League tables are controversial and for good reason. Few things are simple enough to be measured by a single outcome like, for example, the number of exam passes or successful heart operations. But even if we do accept a single yardstick, we haven't yet reckoned with chance, which by itself can produce apparent patterns to delight any tabloid editor.
Winner of the schools category. Dice are invaluable to many games, especially gambling games, but instead of playing with ordinary 1-6 numbered dice here are two interesting alternatives - with a twist!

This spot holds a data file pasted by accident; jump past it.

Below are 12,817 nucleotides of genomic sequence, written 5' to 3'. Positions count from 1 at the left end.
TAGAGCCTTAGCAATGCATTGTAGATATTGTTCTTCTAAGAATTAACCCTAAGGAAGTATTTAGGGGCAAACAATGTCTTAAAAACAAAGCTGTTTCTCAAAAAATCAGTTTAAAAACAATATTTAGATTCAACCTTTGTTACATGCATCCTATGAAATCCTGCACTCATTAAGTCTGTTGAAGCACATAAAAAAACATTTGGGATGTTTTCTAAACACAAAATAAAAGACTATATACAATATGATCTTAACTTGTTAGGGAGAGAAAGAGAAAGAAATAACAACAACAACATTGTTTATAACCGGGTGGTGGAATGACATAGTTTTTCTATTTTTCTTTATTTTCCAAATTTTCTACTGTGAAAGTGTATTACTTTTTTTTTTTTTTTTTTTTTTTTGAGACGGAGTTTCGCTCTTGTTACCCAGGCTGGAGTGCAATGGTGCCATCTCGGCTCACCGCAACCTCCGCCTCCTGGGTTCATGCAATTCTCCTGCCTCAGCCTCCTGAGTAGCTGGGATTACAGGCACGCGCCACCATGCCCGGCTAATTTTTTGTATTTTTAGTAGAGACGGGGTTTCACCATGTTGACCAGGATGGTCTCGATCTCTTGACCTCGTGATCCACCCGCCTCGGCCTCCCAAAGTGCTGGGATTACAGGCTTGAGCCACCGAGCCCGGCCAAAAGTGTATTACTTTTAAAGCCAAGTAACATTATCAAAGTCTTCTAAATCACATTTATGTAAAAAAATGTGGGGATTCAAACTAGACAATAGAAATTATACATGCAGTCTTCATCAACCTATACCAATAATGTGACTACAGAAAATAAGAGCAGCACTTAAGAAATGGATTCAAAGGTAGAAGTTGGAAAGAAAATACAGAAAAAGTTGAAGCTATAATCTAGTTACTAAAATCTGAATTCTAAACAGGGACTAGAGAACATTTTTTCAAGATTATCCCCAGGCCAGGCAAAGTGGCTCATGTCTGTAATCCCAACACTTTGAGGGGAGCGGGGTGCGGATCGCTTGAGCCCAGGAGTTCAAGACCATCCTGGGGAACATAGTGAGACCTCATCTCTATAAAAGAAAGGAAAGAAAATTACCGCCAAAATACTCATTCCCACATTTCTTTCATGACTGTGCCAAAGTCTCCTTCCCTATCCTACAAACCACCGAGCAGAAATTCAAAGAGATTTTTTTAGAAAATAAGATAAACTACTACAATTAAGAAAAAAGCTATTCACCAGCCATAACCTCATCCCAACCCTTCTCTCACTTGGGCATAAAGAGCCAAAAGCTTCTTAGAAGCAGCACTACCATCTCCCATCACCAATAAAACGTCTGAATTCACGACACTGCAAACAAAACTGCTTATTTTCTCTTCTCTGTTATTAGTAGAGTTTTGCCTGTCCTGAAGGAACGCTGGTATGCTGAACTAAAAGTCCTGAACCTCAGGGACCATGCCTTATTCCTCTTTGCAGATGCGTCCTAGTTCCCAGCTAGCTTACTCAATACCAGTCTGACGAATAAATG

Did you know that you can't average averages? Or that Paris is rainier than London ... but it rains more in London than in Paris? Andrew Stickland explores the dangers that face the unwary when using a single number to summarise complex data.
A biologist has developed a blood test for detecting a certain minor abnormality in infants. Obviously if you have blood samples from 100 children, you could find out which children are affected by running 100 separate tests. But mathematicians are never satisfied by the obvious answer. Keith Ball uses information theory to explain how to cut down the number of tests significantly, by
pooling samples of blood.
Human beings are famously prone to error, and proof-readers are, after all, only human. But who picks up the errors a proof-reader misses? John D. Barrow challenges readers to estimate the errors that aren't found from the errors that are.